Simeon Denis Poisson
Poisson started a study of medicine on advice of his parents, but soon he abandoned this study in favor of mathematics. In 1798 he entered the École Polytechnique where among his teachers were the mathematicians Laplace and Lagrange, whom he befriended for life. Until his death Poisson was almost entirely engaged in mathematical research and in teaching. He became an associate professor at the École Polytechnique in 1802 and a full professor in 1806. In 1808 he was made astronomer at the Bureau des Longitudes, and, when the Faculté des Sciences was instituted in 1809, he was appointed professor of pure mathematics.
Poisson's most important work concerned the application of mathematics to electricity and magnetism, potential theory, and other parts of physics. His Traité de mécanique (Treatise of mechanics) (1811, 1833) was the standard work on mechanics during the first half of the 19th century. In 1812 he published a work that contained many of the most useful laws of electrostatics, as well as his theory that electricity is made up of two fluids.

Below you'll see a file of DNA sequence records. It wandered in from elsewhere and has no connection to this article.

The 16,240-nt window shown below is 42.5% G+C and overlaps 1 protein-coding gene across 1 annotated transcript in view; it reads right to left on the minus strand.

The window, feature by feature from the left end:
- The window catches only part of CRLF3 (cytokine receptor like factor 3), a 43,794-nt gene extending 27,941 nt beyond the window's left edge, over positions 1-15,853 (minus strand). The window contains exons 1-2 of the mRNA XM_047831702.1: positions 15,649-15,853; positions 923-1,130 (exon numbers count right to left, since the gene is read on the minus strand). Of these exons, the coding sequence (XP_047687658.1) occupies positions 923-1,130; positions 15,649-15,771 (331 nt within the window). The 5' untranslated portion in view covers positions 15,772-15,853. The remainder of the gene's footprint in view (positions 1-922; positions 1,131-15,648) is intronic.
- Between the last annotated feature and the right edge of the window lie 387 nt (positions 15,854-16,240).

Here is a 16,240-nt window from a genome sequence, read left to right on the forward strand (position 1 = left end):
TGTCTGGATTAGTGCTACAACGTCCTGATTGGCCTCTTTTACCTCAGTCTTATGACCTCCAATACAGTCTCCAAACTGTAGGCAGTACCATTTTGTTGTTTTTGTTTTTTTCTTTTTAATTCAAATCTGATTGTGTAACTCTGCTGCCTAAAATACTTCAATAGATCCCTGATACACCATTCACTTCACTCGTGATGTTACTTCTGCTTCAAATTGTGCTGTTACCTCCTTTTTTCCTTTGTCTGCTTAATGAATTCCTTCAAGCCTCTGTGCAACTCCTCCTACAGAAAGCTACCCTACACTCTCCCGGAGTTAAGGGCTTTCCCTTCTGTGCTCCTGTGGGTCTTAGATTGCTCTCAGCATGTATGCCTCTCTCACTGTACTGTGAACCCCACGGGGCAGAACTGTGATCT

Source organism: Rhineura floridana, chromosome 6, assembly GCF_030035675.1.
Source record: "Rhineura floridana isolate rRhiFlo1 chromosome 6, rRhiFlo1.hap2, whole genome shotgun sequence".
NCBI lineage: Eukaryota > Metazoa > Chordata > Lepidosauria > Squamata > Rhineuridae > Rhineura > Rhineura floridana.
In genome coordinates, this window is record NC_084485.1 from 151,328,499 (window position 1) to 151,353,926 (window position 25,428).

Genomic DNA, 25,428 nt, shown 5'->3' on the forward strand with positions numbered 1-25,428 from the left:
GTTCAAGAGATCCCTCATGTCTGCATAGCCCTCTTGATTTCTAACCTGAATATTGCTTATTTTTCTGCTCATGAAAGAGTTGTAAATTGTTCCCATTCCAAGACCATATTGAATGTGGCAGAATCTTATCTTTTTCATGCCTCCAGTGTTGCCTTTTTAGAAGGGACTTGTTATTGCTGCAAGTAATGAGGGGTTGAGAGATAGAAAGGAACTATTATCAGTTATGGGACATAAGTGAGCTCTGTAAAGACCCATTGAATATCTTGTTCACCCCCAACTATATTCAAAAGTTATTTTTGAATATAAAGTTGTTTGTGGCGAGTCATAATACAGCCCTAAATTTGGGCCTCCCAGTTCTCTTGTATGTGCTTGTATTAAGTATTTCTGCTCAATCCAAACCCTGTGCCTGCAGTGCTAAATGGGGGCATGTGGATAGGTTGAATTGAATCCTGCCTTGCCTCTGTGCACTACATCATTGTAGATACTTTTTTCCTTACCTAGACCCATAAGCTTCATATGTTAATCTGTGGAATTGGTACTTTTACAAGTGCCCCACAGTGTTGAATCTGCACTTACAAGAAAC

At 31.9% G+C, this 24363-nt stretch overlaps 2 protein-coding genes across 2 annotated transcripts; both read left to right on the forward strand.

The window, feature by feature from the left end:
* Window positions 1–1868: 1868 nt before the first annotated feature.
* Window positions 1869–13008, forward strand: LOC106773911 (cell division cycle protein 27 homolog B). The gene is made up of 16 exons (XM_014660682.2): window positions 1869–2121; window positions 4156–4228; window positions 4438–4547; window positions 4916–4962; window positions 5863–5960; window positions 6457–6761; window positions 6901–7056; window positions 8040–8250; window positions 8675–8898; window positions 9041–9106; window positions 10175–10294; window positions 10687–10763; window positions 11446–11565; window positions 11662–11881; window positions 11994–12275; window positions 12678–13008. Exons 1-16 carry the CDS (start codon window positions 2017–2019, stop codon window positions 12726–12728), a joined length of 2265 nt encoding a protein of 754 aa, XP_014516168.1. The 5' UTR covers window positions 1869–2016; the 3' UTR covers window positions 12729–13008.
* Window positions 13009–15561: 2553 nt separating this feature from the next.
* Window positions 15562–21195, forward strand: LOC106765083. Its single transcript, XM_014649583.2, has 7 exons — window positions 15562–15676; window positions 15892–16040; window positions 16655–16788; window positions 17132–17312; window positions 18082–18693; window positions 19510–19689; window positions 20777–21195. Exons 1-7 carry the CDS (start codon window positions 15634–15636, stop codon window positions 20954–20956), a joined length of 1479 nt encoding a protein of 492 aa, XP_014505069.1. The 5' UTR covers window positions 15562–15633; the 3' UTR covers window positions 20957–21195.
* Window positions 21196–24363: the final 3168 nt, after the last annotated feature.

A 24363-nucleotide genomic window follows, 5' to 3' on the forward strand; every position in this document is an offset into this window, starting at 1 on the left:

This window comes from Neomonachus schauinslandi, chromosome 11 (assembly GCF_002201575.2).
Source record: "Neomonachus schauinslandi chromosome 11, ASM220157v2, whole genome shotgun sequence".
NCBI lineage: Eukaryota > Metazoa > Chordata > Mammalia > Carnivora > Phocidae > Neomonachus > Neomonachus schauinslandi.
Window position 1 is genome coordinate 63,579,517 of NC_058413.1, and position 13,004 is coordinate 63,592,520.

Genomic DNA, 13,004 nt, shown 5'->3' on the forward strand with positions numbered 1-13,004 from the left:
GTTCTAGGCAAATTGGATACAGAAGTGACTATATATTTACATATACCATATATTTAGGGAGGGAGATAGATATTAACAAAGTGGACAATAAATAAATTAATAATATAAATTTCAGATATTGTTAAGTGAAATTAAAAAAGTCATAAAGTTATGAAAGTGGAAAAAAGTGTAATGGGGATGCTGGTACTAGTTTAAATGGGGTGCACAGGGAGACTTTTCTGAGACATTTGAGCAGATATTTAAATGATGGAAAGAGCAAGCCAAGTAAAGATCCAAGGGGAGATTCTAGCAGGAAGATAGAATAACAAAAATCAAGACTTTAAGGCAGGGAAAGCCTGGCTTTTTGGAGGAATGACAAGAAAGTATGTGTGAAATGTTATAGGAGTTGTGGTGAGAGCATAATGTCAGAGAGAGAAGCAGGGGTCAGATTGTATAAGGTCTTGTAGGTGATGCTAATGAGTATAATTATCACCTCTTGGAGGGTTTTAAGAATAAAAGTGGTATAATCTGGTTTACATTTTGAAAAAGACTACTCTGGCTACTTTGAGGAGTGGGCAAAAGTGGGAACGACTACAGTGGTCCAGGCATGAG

In pure mathematics his most important papers were a series of publications on definite integrals and Fourier series. This latter work paved the way for Peter Dirichlet and Bernhard Riemann on the same subject.
In Recherches sur la probabilité des jugements en matière criminelle et en matière civile (Research on the Probability of Criminal and Civil Verdicts) (1837), an important work on probability theory, the Poisson distribution first appeared. Poisson's other works include Théorie nouvelle de l'action capillaire (A new theory of capillary action) (1831) and Théorie mathematiques de la chaleur (Mathematical theory of heat) (1835).
Poisson's integral, Poisson's equation in potential theory , Poisson's brackets in differential geometry, and Poisson's ratio in elasticity are indicative of the scope and importance of his researches.